Education for All rally at Parliament, 23 September 2016
The Education for All network is made up of disabled people, families, educators and service providers. As an active member of this network, NZEI Te Riu Roa has been able to work with others to lobby government to increase funding and support for inclusive education.
In September 2016 we held a rally at Parliament to let government know that they must invest in education, rather than just tweak education, and that their Special Education Update was a totally inadequate response to the issues in the system. The rally called for a well-resourced education system that supports the rights of every learner to fully participate and succeed.
Inclusive NZ released an open letter to then-Minister Hekia Parata asking for a full commitment to inclusive education, and a matching petition gathered over 3400 signatures from members of the public.
See some videos from the rally below.
Bernadette: So what are we here for? We're here together because we're part of Education for All and we're a large proportion of New Zealanders.
The government estimates -- they estimate because they don't keep proper figures -- that there are 100,000 children and young people with disability or learning support needs attending early childhood education and school at the moment in New Zealand. One hundred thousand.
For these children and young people a learning disability is the most common type of challenge, but this group is very very diverse, like everybody.
Every one of these 100,000 children has a family, a centre or a school, and lives in a community. It's time the government made a commitment to all of us, all these people in inclusive education.
I am Maggie Rose and Sally's mum, they're both here. Maggie is 20 and in year 14 at high school. Since Maggie was born 20 years ago her dad, who's also here, and I have been constantly advocating, organising, and often arguing and fighting for her and other disabled children and people to be fully respected and included.
As a parent I personally coordinate the parent support group at my children's high school, I'm part of the schools inclusive practices working group, I help to organise my daughters' education. I am also an early childhood teacher. Along the way I got a doctorate in inclusive education. Over 20 years I have sat on countless special education advisory committees, written and presented submissions to inquiries and reviews, been to millions of conferences, and... I've lost my place.
Forums and meetings. I don't work because I haven't got the time or the emotional capacity to do paid work and do what I do to care for and support my child and my family and the world.
We are actually all incredibly reasonable patient people and we are all experiencing the same sense of frustration, and sometimes despair, at the situation that we find ourselves in and our children in. And I am not just talking about families here, I am talking about educators, as well. And disabled people, schools, teachers, early childhood centres, teacher educators, tertiary institutions.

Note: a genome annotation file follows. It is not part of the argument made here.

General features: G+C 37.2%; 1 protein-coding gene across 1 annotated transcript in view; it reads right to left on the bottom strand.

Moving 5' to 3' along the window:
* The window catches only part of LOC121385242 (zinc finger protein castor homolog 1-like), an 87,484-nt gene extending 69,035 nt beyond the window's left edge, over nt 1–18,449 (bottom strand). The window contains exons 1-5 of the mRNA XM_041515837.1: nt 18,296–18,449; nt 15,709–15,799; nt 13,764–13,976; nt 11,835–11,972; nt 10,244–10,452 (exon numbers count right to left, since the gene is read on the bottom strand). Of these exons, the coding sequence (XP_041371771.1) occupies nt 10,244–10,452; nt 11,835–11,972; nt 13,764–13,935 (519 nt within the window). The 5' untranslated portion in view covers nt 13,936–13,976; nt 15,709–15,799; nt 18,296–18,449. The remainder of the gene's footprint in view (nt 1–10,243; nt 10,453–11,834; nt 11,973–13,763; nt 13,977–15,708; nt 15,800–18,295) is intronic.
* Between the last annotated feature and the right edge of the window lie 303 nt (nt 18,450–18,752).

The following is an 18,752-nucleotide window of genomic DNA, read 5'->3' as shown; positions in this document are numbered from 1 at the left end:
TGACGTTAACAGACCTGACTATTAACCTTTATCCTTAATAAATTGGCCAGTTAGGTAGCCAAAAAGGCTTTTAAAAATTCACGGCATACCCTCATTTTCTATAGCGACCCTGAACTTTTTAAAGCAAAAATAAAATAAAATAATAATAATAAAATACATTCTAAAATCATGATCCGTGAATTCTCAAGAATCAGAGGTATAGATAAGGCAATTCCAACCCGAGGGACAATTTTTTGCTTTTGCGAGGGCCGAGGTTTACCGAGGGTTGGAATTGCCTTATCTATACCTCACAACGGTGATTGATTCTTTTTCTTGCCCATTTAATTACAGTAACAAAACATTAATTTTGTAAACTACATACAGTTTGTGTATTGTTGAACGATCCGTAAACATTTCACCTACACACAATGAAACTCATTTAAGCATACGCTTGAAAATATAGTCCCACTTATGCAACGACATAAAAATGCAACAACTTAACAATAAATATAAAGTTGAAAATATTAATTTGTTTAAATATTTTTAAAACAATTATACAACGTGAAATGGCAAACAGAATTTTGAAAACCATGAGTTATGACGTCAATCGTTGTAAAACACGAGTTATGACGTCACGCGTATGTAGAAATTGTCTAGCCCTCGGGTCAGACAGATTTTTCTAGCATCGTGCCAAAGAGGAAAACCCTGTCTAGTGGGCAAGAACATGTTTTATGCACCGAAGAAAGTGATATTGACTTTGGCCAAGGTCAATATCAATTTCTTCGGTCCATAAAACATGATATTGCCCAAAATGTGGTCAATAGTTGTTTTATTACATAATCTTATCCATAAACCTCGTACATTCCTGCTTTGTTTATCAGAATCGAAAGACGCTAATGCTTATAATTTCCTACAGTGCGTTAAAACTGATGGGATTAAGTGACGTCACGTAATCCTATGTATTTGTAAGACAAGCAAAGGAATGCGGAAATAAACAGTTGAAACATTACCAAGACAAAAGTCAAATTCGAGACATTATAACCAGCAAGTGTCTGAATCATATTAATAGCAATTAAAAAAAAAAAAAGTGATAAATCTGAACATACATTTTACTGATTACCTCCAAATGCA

We currently have a system that makes it very hard for us to provide an inclusive education for everybody, wherever you live in New Zealand. Educators and families are trying to make the best out of a very bad situation every day and congratulations, hats off to you and all of us for doing that and for everybody here getting together.
Sometimes we are pitted against each other by the government -- teachers and families. Well hello, teachers are families and families are teachers and we get along very well together every day, thank you very much.
Okay I'm going to hand over in a moment to Rachel Noble. Just before I do I just want to summarise what we believe that we all have a right to.
Every child and adult has a right to fully participate, succeed and benefit from education and that's lifelong education, early childhood through to tertiary.
Everyone has the right to participate in society.
The whole system needs to change. It's not just one little fix-it sort of issue and then we're all better. No more tinkering, no more taking of support from one child to fund another. No more making us compete against each other for meagre resources and support.
We deserve a well funded responsive and workable system. Our education system must be supported and resourced to cater for every child and young person regardless of their learning needs.
Bernadette: Now I'd like to introduce Etta Bollinger who is a writer and a student, she's a sociologist and she's a fine actress as well. Haere mai, kia ora Etta.
Bernadette: She's also a bit younger than most of us who have been speaking.
(off screen) What are you saying?
Bernadette: Sorry. You're younger than me.
Etta: Kia ora Bernadette. Kia ora tātou. Ngā mihi nui ki te whānau hoa, ki to tātou whānau, ki tātou katoa.
I was once told that it was a beautiful thing that I was getting a degree.
This comment came from the mother of another young woman with a similar level of disability to me. And in fact with cerebral palsy which is what I have. And yet she was shocked that I would have these natural aspirations for myself.
In my 23 years as a person and having spent most of that in the education system I am still constantly taken aback that my achievements -- achievements that would just be normal expectations for my able-bodied twin sister -- are called exceptional.
It reinforces for me the appallingly low standards that we seem to have for disabled people's learning opportunities and for their full citizenship. It reinforces that we do not expect them to contribute to society or enrich our lives as citizens of this country. And that has to stop. I am an honours student. That is the other part of the reason why I am here.
I remember as a five year old, being worried what would happen when I was going to school on my own, and it was teacher aide support that allayed this anxiety. Sure it was difficult, but what worked was when teacher aides had the time to meet me as a full person and engage with my learning needs that way.
Over my years as a student my needs have changed, but I wouldn't say they've decreased. They've simply had to become more targeted, more shaped by the strong aspirations that I have for my adulthood. And I am worried that the proposed changes will mean that people cannot aspire to this kind of adulthood -- to an independent one, to one where they can hope to be full contributors to society.
And I am sick of being an exception.
I want there to be disabled people in our tertiary institutions. I want them here in Parliament.
And I hope that this kind of turnout is indicative that we all want that to start now, thank you.
Bernadette: Thankyou Etta, and we do want it to start now, yesterday, last century.
Bernadette: Now I'd like to introduce Rachel Noble. Kia ora Rachel.
Rachel: Thank you. Wow so many of you here - that's really really brilliant.